access provider - a company that sells Internet connections. Also known as an Internet access provider (IAP) or an Internet service provider (ISP).
authoring/Web authoring - the process of writing HTML code.
backbone - high-speed data connections, usually optical fibre, which join together access providers and government or educational sites.
bit - basic binary unit for storing data. Has a single binary value, either 0 or 1. One byte comprises eight bits.
browser - software program developed for navigating the Internet, particularly the Web (see hypertext).
byte - see bit.
CGI - common gateway interface - a standard which describes how HTTPD-compatible Web servers should access external programs. CGI programs, called scripts, are used when you fill in an on-screen form. The form generates output which is dealt with by the script. The script can bring programs such as a database search engine into play.
client - a PC which is connected to a server, or software running on a PC connected to a server. For example, Eudora is a mail client.
cookie - a message given to a Web browser by a Web server. Its main purpose is to identify users and prepare customised Web pages for them.
When you enter a site using cookies you will usually be required to give information such as name and email which is later used in messages to you.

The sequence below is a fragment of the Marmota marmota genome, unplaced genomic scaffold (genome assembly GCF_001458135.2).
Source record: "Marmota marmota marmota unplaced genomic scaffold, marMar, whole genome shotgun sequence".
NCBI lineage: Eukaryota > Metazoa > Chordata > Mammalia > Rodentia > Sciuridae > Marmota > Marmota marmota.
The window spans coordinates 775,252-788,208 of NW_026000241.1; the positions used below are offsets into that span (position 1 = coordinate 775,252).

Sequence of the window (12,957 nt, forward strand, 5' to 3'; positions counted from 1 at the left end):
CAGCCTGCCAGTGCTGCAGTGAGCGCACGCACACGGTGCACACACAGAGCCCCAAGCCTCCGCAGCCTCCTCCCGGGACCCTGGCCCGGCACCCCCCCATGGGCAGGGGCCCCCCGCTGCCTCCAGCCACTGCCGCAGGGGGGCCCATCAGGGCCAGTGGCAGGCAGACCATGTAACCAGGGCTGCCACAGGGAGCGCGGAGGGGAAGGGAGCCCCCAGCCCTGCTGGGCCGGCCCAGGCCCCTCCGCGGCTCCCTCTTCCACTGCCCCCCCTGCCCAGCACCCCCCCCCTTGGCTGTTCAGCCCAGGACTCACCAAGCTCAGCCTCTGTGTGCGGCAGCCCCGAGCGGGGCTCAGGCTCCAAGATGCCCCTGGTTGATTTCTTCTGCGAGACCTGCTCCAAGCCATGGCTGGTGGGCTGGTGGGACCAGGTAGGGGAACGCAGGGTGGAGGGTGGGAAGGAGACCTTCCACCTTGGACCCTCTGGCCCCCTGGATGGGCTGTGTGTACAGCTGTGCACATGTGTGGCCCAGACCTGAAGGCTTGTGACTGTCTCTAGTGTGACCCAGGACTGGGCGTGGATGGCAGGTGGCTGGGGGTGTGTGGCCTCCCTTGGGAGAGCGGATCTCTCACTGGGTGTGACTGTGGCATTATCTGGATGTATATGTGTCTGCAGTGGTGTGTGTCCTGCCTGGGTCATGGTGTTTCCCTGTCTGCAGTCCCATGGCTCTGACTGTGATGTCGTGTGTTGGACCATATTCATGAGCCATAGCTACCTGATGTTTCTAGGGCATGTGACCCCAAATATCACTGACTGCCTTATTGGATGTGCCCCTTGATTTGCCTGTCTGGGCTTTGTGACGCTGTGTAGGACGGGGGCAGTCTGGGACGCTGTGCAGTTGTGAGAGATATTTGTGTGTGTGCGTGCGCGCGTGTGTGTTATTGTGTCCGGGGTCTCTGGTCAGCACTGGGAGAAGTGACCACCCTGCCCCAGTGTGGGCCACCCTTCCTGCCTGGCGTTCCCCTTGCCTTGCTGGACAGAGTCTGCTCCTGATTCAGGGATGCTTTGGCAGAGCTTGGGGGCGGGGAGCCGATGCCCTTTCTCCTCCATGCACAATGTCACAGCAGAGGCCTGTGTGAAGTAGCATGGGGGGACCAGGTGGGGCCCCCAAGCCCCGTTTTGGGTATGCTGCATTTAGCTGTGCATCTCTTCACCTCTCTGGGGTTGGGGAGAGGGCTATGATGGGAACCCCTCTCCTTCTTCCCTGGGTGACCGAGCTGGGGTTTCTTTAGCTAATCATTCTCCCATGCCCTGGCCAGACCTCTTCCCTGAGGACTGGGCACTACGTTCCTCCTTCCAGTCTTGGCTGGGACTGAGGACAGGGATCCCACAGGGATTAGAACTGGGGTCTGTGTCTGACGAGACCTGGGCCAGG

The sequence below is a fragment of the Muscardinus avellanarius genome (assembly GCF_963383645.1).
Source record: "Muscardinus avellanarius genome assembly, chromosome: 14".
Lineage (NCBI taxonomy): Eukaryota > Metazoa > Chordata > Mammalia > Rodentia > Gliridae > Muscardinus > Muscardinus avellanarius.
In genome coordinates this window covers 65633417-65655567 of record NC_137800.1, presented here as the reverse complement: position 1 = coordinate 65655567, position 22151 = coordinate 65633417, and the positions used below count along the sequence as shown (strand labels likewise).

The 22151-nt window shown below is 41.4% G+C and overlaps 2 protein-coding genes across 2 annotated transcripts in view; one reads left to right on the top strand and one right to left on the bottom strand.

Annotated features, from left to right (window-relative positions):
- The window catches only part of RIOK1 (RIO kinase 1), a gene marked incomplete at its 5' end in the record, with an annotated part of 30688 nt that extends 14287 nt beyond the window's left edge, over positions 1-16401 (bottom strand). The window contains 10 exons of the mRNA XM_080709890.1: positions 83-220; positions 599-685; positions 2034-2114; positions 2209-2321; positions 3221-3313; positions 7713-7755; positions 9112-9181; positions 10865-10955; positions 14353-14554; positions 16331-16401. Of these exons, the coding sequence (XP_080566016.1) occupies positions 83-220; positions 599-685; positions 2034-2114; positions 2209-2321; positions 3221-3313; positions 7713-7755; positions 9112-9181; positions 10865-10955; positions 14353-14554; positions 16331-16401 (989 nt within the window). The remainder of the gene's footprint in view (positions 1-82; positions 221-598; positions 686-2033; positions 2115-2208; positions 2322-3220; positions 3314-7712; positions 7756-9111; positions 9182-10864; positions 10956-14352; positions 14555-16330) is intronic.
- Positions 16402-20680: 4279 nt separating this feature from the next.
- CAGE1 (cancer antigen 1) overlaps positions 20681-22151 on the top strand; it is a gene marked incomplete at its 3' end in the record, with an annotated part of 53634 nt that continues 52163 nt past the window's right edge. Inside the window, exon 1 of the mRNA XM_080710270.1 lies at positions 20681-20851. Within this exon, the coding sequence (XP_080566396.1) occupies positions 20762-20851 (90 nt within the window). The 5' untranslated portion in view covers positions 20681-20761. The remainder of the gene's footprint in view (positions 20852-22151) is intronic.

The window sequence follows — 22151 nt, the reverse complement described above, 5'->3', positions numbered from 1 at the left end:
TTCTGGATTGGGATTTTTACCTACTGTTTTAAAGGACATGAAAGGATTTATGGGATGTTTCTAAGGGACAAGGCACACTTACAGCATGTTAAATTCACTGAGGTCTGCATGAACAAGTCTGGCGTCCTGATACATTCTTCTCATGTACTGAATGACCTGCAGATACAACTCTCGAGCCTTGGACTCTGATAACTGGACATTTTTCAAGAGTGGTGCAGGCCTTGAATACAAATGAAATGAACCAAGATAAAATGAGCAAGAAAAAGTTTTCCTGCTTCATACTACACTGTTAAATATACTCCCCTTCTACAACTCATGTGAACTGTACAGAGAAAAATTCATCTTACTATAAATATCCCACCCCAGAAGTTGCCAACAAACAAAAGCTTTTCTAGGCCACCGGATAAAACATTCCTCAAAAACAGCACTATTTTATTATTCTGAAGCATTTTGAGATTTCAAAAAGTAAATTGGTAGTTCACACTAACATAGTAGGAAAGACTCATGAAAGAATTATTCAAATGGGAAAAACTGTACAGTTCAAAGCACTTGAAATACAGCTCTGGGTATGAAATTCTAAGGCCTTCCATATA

dialup - the use of standard telephone lines or ISDN lines to connect to the Internet. You have to make a phone call to get online.
DNS - domain name server - a program that runs on a computer connected to the Internet and translates a domain name into an IP address.
People can continue to use an easily remembered domain name even if the IP address has changed.
domain name - the system of names used to describe the precise position of a computer on the Internet, for example, (vnu.co.uk).
finger - a utility which lets you obtain information about a user who has an electronic mail address.
frames - independent windows within the main window opened on a Web site.
Most browsers are frames-compliant.
FTP - file transfer protocol - the tool most often used to transfer files across the Internet. You will often use a Web browser to do this and you probably won't be aware you are using FTP.
GIF - graphics interchange format - originally developed by CompuServe and now the most common format for compressed graphics on the Internet.
gopher - a menu system which lets you navigate the Internet. Now being displaced by the Web.
host - the computer, with an IP address, which you contact to get onto the Internet.
HTML - hypertext markup language - the standard codes used for writing Web pages.
HTTP - hypertext transfer protocol - (see URL).
HTTPD - hypertext transfer protocol daemon - the Web server which introduced the now common forms, clickable image maps, authentication and key word searches.
hypertext - the idea behind the Web. Divides a document into manageable chunks or nodes such as single pages of text. Highlighted words or screen objects are used as hyperlinks to navigate between nodes using a browser. A collection of nodes linked by hyperlinks is called a Web, which is a global hypertext system. On a smaller scale, Windows help is another example of hypertext.
intranet - an internal company Web site accessible only to authorised users.